Strategically, we knew our combined research strength would begin to challenge the big universities in the golden triangle (Oxford, Cambridge, and London) for grants, funding and staff. At that time, there was no other university north of the golden triangle that could give them a run for their money.

Science research was becoming more expensive, so it was crazy to have two chemistry departments within a mile of each other competing with each other, rather than with other universities around the UK or the world.

 Industrial issues in the restructure

 One of the things we guaranteed early on, to give the merger the fairest chance of success, was that there would be no job losses by way of compulsory redundancies. That was important to get the two communities engaged and eventually supporting the merger.  There was a rationalisation of jobs through voluntary severance some years after the merger. The whole merger process was aided by special funding grants from the local and national government.

A unique model of institutional leadership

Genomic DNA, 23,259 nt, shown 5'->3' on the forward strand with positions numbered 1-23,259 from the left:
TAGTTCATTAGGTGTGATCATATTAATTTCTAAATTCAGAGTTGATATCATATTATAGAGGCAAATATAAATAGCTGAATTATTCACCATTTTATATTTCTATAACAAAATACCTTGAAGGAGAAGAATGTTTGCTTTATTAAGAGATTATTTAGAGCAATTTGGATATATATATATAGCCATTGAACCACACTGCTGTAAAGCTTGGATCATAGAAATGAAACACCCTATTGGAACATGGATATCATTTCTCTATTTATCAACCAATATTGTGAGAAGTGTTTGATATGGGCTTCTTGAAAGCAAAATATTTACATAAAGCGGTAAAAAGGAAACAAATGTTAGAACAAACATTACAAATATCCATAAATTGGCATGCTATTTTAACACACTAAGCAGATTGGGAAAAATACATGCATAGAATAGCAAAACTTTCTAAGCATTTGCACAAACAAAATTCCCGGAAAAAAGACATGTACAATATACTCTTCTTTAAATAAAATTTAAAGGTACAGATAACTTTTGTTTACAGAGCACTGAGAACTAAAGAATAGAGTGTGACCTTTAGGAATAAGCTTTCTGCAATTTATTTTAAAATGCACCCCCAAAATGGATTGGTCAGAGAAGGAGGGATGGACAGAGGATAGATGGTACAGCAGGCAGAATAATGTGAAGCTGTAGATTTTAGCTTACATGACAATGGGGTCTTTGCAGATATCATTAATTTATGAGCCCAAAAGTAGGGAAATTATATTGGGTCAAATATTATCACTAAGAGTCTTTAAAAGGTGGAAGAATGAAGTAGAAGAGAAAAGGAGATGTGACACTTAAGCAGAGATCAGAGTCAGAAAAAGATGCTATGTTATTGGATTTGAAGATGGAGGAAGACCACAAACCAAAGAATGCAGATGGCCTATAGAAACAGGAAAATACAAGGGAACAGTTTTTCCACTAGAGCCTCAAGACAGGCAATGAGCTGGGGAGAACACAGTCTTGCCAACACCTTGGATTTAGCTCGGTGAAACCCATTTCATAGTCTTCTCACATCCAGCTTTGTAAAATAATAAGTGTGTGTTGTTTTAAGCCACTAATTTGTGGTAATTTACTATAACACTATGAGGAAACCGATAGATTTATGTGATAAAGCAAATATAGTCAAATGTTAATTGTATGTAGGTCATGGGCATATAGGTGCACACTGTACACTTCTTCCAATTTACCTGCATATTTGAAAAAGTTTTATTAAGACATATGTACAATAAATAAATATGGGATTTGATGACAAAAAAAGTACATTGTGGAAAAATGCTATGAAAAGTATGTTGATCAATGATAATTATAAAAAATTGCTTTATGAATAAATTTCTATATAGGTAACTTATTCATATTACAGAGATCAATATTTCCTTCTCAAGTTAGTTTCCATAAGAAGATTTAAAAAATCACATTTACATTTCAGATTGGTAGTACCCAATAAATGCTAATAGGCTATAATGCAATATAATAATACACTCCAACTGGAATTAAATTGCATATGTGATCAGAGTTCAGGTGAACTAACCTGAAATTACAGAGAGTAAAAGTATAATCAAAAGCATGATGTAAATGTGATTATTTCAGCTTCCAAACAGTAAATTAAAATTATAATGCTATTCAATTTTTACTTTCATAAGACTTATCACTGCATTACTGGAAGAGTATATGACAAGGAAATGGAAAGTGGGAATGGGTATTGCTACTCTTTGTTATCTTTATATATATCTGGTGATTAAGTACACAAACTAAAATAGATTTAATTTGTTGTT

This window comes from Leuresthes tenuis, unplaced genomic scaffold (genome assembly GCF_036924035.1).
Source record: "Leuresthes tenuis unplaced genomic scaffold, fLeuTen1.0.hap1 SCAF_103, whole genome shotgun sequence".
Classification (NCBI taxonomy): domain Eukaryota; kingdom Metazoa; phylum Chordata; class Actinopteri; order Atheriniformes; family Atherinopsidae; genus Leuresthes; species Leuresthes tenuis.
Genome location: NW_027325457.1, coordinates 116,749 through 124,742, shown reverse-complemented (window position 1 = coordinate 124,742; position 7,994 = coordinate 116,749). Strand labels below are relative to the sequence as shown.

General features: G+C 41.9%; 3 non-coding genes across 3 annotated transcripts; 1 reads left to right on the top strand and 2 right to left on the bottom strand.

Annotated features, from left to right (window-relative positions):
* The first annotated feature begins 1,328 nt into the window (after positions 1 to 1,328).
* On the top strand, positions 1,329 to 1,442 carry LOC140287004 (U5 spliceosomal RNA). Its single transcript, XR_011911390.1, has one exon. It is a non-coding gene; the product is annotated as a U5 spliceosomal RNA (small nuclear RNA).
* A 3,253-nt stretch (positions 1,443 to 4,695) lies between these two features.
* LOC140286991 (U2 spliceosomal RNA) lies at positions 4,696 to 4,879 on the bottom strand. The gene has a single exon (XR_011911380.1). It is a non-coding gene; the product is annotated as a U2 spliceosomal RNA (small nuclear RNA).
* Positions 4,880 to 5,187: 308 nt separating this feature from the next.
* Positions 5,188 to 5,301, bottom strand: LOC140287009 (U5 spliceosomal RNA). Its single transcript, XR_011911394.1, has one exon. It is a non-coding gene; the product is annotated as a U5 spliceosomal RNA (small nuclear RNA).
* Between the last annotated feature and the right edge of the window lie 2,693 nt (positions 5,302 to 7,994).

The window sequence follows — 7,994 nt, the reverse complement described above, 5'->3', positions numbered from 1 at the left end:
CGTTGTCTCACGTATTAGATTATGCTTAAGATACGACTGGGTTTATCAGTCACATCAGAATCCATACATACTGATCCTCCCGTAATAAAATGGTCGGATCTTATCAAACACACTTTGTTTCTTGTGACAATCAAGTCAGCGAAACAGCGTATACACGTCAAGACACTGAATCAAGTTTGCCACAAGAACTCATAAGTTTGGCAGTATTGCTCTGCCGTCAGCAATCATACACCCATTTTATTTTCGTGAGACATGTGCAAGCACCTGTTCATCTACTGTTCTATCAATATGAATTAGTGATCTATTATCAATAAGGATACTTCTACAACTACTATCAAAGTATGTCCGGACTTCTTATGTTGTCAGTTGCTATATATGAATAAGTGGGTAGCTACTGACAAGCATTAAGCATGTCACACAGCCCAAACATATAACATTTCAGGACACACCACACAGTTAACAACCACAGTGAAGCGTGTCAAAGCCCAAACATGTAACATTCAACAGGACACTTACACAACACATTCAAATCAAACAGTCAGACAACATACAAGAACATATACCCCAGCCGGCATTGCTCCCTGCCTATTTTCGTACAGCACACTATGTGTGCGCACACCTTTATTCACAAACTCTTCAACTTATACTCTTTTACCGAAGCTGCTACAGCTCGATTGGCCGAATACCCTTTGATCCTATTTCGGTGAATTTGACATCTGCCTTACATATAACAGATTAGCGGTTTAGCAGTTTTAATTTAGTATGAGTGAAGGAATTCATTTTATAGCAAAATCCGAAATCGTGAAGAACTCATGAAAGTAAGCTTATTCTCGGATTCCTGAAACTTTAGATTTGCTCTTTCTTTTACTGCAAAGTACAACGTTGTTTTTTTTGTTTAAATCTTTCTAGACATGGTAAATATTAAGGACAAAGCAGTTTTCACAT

I think it is important to note, that the Manchester merger was driven by ambition and not financial necessity. The two universities would have been moderately successful if they had continued as separate institutions.  What was exciting was the sense that we could build something better on the platform of the two institutions together.  The game changer in this regard was the arrival of the late Professor Alan Gilbert, from Australia as the inaugural vice-chancellor of the new university.  What Alan Gilbert did was to articulate a global vision and ambition for the new university and convince our communities that this was achievable. He painted a picture that the combined institution could be so much more impactful than the sum of its parts. I think he was incredibly good at spotting the opportunities that others did not necessarily see. He was visionary and inspirational.  I remember him saying we needed to forget about Oxford, Cambridge and London…. That we were playing on the world stage and if we don’t use that as our reference point we won’t be setting up the right dynamic.  He also introduced world rankings into the vision – he wanted us to be top 25 in the world.